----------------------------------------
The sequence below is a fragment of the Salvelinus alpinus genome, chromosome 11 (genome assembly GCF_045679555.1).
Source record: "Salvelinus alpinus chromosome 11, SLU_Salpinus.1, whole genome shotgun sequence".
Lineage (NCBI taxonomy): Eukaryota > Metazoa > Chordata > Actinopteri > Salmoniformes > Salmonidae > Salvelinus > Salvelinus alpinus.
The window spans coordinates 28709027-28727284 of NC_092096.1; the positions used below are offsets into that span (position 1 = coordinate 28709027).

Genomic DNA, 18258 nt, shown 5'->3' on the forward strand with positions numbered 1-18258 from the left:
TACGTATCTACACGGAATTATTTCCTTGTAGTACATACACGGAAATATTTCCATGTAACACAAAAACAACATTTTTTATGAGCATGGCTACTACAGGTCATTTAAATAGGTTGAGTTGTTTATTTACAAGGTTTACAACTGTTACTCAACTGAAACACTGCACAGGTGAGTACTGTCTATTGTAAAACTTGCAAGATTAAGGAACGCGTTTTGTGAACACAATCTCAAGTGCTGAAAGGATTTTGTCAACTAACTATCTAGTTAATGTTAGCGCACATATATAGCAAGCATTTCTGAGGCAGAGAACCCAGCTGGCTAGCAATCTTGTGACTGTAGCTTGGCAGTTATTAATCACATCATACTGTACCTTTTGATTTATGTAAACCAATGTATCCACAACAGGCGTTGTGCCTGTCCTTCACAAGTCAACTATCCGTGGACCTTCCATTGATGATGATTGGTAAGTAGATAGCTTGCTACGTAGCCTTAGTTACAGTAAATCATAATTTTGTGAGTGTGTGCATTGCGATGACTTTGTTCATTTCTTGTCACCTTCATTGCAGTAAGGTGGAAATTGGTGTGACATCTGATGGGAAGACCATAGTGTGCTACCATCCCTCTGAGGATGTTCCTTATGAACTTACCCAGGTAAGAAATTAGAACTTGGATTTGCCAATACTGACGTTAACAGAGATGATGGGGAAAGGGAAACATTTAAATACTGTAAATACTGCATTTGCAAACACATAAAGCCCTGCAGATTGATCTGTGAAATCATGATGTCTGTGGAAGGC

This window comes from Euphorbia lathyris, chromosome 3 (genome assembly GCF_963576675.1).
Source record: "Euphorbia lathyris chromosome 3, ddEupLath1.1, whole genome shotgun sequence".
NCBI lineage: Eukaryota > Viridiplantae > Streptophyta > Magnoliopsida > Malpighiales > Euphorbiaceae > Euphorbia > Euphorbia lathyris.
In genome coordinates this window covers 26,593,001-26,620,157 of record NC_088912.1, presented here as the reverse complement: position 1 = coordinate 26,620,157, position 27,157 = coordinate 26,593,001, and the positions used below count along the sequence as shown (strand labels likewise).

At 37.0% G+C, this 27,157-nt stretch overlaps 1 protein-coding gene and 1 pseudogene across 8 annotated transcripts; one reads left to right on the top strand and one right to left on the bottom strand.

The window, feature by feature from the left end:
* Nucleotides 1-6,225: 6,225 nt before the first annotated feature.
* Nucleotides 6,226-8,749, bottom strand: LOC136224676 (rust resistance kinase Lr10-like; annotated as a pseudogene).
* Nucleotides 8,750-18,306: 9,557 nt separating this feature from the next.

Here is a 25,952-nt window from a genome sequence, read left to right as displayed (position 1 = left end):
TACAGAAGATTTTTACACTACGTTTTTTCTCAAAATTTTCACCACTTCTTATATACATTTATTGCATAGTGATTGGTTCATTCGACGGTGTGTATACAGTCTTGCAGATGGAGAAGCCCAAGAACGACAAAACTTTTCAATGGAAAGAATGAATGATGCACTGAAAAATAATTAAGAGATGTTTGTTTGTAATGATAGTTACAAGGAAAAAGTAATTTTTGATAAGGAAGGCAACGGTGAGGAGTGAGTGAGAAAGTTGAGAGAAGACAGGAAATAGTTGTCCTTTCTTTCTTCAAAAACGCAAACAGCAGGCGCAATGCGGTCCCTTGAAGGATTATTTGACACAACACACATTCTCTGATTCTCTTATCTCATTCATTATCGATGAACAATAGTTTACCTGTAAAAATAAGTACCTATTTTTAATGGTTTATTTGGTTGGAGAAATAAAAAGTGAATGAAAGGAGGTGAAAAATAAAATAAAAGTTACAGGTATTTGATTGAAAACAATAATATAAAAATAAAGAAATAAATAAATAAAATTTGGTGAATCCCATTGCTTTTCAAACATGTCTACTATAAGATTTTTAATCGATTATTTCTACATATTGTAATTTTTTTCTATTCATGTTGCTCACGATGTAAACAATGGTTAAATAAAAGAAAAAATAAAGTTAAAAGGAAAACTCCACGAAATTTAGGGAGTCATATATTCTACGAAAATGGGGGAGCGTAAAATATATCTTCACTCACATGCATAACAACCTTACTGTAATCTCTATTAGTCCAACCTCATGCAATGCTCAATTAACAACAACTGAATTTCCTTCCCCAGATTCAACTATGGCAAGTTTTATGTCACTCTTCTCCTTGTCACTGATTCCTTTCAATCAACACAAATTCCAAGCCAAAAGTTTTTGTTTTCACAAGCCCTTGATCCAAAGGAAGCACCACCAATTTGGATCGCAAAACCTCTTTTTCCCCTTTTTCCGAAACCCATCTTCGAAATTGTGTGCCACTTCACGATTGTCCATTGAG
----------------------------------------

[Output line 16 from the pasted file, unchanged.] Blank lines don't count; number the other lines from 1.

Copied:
Here is a 25,952-nt window from a genome sequence, read left to right as displayed (position 1 = left end):